The real estate market is continuing to heat up. Home prices rose by 1.7% in January 2013, the biggest monthly gain since June 2010, according to Central Bureau of Statistics data published on Friday. The Bank of Israel takes account of the Central Bureau of Statistics' Prices of Dwellings Index when deciding monetary policy.
January was the seventh consecutive month in which home prices rose; the cumulative gain was 6.8%. January was also the third consecutive month in which home prices rose by 1% or more: the rise was 1% in November 2012 and 1.1% in December. At the Bank of Israel Monetary Committee in late February, members expressed concern about the rise in real estate prices. The minutes of the meeting, published last week, state, "Home prices have continued to increase at a rapid rate in recent months. Committee members emphasized that monetary policy acts primarily on the demand side, while the required steps are supply-side steps that have the ability to lead to an increase in the inventory of homes while reducing prices, and such steps are not expected before the new government is constituted and the budget is passed."
Home price rose by 8.5% in the 12 months through January, and have risen by 77.4% since the surge in prices began in May 2007.
In the rental market, meanwhile, the average rent in Israel rose 4.9% in 2012, according to the Housing Ministry. The sharpest increases in home rental costs were felt in Tel Aviv, to an average of NIS 4,790 a month, where they rose 6.7, and in the southern region and Haifa’s northern suburbs, where rents were about 7% higher than in 2011. Since January 2008, the cost of renting in Tel Aviv has soared 50.3%. In the Gush Dan region and the Sharon, the rise was nearly as steep at 48.4% and 47.4%, respectively. The national average over the five years was a rise of 42.7%, ministry figures showed.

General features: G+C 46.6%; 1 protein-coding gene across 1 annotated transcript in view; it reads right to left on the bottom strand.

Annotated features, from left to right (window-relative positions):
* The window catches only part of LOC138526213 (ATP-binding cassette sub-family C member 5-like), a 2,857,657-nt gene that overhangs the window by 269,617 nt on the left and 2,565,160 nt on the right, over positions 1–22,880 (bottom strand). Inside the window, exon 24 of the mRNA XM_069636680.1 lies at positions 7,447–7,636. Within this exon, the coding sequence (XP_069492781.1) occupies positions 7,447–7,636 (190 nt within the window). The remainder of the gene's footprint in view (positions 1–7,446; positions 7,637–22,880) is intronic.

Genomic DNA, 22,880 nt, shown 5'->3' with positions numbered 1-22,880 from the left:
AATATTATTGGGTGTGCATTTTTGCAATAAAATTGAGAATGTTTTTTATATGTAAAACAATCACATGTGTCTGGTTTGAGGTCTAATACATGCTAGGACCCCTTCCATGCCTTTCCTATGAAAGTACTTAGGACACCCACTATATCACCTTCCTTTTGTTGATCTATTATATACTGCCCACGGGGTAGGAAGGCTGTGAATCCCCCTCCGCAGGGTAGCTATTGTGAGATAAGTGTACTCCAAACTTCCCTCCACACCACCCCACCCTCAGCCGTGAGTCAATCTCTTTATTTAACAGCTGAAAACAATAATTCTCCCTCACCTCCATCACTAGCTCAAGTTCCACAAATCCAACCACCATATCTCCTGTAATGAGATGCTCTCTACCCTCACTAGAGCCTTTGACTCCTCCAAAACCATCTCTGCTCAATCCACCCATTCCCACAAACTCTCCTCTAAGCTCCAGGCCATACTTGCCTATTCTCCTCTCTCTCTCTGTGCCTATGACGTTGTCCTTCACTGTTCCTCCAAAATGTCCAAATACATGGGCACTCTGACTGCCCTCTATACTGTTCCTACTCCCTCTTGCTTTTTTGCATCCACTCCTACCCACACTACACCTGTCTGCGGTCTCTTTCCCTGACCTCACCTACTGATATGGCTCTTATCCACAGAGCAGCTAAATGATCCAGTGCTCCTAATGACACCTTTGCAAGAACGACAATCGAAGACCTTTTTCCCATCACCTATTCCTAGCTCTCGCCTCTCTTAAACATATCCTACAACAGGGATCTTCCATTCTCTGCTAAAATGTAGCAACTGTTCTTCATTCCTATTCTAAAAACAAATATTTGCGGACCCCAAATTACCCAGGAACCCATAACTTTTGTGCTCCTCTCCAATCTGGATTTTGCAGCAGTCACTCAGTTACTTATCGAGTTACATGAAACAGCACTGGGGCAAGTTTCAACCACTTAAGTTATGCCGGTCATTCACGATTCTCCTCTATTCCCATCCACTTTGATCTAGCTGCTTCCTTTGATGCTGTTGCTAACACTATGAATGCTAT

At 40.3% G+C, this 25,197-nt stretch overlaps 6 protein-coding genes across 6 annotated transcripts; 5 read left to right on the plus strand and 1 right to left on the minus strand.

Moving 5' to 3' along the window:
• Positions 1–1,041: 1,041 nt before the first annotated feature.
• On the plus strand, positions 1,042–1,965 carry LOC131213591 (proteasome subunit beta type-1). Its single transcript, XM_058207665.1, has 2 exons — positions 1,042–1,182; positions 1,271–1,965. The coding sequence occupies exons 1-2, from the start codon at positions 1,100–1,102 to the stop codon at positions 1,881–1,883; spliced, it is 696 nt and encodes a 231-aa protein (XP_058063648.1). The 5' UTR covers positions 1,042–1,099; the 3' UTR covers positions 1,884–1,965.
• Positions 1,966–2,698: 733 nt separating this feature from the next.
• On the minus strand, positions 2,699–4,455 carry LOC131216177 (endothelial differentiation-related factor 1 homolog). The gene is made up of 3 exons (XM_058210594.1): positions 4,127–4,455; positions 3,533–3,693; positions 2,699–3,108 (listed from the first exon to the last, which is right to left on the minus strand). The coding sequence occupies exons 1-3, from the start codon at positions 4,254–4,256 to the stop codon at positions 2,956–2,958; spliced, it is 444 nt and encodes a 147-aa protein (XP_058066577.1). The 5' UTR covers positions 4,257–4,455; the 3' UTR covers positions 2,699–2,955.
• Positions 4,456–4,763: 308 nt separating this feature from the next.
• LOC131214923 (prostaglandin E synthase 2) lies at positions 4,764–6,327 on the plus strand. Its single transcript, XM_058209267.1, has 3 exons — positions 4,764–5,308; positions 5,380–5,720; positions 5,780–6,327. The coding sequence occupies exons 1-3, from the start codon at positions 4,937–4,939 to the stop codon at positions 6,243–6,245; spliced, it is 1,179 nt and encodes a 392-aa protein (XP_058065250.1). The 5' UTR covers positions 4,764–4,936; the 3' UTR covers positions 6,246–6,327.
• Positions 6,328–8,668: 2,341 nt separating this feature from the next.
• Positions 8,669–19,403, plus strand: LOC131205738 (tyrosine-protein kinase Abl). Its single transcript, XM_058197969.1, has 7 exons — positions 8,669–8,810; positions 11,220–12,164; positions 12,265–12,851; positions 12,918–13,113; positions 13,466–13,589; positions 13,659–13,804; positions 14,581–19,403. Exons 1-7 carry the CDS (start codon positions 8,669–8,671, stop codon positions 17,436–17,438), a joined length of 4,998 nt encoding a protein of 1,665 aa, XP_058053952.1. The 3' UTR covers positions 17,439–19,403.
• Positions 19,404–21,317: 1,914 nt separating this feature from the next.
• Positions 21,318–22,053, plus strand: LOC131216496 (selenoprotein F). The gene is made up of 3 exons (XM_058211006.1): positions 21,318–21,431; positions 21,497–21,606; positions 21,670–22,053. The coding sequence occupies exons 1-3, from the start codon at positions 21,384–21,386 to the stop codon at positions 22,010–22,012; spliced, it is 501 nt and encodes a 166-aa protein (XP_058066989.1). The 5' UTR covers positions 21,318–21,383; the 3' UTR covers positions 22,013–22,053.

Behind the sharp rise in rents is the rise in home prices in recent years. Property investors, who had grown accustomed to returns of 8% and 10% on homes they rented in cities like Be’er Sheva today are getting return closer to 5% and need to raise rents just to meet this benchmark. The outlook for rentals is for more increases because the number of investors buying homes is shrinking, putting pressure on the supply of rental apartments. Last year, according to treasury figures, they accounted for only 23% of all purchases of homes, down from 30% in 2009.
In terms of the number of monthly salaries it takes to buy a home, the figure remained unchanged in 2012 from the year before at 131. However, last year’s figure comes after a steady rise in previous years, from 103 months’ salary in 2008 to 116 in 2009.